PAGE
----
When matched with children’s interests, summer camps with safe, healthy environments and practices can be fun places for children to learn and grow. Whether they’re day camps or sleepaways, summer camps can support children’s learning and development. Camps can also serve as safe places for children to be while their parents are at work.
Disruptions to the child care industry due to the COVID-19 pandemic have created financial hardships and other challenges for child care providers. Child care programs that were closed may re-open only to close again due to outbreaks of the virus in their program, an uptick in community spread, staff shortages or simply because their business models are no longer sustainable. Meanwhile, for many parents, it can be difficult to find alternative child care arrangements. And for employers, disruptions to child care impact their abilities to have employees that are consistently present to meet work requirements and commitments.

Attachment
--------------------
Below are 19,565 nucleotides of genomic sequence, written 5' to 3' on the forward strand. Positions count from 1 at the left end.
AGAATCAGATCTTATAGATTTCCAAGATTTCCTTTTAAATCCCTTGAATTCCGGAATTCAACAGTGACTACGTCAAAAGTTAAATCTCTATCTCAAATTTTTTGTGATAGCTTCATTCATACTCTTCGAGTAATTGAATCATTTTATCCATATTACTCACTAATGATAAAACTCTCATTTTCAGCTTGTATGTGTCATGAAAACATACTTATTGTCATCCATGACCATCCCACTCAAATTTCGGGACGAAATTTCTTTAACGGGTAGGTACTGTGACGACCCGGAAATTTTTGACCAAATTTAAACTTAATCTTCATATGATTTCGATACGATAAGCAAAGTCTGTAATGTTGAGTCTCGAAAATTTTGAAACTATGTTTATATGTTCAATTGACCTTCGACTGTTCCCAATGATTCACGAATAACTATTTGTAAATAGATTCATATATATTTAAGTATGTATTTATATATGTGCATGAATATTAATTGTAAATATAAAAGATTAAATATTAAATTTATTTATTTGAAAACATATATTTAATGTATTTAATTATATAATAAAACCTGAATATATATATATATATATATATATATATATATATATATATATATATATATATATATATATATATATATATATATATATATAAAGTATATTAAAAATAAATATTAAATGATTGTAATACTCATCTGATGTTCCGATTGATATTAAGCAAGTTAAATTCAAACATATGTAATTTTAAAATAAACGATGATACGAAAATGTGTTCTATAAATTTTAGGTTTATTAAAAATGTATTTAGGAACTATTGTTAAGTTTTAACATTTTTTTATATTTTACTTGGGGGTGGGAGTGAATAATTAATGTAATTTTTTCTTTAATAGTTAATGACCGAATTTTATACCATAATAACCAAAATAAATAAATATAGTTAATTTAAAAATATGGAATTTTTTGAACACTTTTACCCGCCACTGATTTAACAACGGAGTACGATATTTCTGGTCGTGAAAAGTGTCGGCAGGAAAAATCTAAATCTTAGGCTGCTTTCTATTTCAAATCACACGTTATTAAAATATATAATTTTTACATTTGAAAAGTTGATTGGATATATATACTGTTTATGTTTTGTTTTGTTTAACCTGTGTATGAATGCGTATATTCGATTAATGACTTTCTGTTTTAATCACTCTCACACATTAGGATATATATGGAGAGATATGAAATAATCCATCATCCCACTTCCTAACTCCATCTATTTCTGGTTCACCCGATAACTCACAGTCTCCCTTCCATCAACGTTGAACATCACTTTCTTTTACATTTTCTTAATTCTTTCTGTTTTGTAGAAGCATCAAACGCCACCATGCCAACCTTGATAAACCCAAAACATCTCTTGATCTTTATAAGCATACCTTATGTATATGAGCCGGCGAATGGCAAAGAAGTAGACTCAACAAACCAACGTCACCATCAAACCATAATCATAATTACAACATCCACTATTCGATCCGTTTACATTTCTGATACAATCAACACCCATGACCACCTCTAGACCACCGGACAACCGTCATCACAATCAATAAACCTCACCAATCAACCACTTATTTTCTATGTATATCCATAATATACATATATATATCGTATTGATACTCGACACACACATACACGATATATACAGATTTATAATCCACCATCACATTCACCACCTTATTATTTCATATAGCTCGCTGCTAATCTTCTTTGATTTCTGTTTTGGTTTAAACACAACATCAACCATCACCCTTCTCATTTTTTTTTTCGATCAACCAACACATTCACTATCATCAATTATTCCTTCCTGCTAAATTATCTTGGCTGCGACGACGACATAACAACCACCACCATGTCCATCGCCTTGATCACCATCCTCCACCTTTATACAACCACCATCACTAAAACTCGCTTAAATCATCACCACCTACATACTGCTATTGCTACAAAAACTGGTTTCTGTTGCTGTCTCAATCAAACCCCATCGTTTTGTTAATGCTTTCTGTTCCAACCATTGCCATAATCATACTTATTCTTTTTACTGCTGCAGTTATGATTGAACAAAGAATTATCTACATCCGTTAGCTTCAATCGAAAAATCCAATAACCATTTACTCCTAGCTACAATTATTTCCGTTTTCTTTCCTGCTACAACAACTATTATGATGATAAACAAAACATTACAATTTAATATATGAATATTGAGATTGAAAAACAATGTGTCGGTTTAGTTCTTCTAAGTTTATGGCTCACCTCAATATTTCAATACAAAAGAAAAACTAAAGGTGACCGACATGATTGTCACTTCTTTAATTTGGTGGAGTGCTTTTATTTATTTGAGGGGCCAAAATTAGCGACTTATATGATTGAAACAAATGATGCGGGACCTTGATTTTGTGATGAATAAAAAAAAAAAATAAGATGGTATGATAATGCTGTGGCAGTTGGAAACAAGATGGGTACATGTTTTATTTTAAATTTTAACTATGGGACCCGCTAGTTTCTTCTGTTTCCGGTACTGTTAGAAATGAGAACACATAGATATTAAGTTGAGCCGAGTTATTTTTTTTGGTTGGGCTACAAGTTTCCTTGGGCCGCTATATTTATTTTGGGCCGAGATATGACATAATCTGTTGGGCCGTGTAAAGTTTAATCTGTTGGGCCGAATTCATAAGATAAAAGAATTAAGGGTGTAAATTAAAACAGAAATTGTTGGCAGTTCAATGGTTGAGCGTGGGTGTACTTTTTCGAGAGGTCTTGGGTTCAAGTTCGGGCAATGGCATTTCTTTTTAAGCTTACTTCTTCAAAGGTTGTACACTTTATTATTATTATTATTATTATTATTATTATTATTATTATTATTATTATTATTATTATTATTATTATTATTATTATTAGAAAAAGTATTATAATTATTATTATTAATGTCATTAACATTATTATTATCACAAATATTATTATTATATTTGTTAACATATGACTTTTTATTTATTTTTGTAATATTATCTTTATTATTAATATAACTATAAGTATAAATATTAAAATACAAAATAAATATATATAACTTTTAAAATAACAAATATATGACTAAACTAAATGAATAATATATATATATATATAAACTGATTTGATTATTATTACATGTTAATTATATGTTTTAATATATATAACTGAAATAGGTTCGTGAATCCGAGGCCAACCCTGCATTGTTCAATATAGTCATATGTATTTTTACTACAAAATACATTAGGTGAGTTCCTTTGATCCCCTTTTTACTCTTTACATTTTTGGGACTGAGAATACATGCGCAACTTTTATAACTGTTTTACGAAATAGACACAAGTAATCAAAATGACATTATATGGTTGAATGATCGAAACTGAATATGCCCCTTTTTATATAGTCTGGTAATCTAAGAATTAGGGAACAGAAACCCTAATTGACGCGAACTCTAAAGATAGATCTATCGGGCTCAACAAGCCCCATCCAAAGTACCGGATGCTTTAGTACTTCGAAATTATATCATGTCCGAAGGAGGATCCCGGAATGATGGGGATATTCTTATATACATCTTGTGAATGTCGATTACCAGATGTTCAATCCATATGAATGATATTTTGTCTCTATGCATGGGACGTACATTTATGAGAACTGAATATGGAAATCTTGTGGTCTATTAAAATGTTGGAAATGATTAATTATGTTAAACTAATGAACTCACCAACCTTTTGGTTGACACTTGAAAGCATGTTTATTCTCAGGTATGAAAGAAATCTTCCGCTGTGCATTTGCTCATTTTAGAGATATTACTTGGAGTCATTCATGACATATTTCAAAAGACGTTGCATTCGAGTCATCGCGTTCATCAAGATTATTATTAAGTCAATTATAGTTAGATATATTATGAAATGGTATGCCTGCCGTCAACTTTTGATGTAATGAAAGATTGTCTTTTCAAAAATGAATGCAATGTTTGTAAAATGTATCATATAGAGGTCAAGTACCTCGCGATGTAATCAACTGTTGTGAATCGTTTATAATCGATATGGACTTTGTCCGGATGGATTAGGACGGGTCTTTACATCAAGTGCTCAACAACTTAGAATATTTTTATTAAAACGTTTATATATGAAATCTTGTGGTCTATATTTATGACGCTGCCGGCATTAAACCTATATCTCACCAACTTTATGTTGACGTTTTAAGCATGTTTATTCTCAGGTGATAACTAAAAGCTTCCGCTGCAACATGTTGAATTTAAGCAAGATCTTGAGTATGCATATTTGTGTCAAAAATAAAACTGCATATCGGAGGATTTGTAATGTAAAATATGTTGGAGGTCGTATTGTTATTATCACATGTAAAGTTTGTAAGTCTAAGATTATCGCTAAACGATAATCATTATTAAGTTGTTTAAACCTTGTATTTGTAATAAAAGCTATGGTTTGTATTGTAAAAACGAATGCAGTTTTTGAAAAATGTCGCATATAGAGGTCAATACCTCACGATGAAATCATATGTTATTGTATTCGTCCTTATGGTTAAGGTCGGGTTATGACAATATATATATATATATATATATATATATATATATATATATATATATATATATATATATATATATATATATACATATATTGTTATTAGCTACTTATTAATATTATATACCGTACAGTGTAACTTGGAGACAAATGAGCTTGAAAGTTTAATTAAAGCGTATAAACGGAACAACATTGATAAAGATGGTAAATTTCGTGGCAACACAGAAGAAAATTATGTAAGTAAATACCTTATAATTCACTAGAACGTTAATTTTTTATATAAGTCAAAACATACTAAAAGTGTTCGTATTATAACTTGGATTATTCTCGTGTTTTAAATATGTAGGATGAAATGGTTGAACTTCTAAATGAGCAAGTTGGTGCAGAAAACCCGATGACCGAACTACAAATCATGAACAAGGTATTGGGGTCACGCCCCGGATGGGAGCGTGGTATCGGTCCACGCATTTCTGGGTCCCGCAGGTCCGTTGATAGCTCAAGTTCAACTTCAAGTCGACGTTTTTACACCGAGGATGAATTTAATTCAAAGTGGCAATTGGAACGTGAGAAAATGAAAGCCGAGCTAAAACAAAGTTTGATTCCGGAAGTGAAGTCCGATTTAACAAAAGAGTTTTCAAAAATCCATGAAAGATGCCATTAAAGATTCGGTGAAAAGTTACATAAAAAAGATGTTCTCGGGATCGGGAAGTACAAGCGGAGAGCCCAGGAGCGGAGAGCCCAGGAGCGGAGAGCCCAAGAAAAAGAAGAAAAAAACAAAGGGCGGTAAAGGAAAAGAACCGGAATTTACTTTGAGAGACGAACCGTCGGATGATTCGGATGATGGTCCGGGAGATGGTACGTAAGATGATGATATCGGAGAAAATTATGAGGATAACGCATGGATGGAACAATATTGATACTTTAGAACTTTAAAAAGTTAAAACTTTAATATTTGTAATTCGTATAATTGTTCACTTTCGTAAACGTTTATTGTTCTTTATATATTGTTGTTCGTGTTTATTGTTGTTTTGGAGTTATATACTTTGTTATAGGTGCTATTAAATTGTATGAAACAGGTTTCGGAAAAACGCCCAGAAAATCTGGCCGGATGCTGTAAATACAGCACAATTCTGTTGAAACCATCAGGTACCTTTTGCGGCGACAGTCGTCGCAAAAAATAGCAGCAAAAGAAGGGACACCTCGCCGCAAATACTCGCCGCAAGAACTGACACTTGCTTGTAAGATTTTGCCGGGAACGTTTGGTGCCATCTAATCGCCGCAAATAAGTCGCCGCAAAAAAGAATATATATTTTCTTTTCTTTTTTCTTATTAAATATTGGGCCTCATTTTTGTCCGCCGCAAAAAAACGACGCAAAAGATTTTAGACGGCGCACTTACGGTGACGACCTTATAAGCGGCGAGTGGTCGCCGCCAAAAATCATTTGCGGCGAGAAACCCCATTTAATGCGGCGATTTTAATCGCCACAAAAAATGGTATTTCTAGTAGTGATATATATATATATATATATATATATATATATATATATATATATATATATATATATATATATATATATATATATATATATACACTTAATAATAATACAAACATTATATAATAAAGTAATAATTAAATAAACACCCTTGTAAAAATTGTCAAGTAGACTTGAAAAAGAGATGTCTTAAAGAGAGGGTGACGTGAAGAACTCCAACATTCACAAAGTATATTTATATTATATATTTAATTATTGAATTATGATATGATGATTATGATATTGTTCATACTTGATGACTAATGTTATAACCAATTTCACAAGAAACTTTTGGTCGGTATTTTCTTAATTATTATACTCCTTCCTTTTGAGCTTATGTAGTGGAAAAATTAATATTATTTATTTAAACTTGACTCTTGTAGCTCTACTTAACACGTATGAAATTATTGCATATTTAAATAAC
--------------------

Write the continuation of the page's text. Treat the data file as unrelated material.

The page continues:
In December 2020, Congress funded a new Paycheck Protection Program (PPP) to help small businesses during the COVID-19 pandemic. The new PPP is more flexible than the original and allows prior PPP loan recipients to apply for a second loan under certain conditions. The PPP is now open for applications.
This fall, as schools make difficult decisions about when and how to reopen during the pandemic, families also face tough choices. Parents across the country are struggling to balance holding down a job or pursuing their own education with attending to their children’s health, education, safety and social connections.
If you filed a tax return in 2018 or 2019 or if you receive Social Security, Railroad Retirement, or certain Veterans benefits, you likely received an Economic Impact Payment (“EIP” also known as a “stimulus check”) automatically in the form of a direct deposit, paper check, or debit card.
The COVID-19 situation and its impact are fluid, changing from day to day. There are many uncertainties regarding child care and child care operations, and child care professionals at both the program and system level must be nimble in their response to the pandemic. They must lean on and build upon the strengths that have served them well and will continue to serve them well during COVID-19 and beyond: relationship-based practices and data-driven decision making.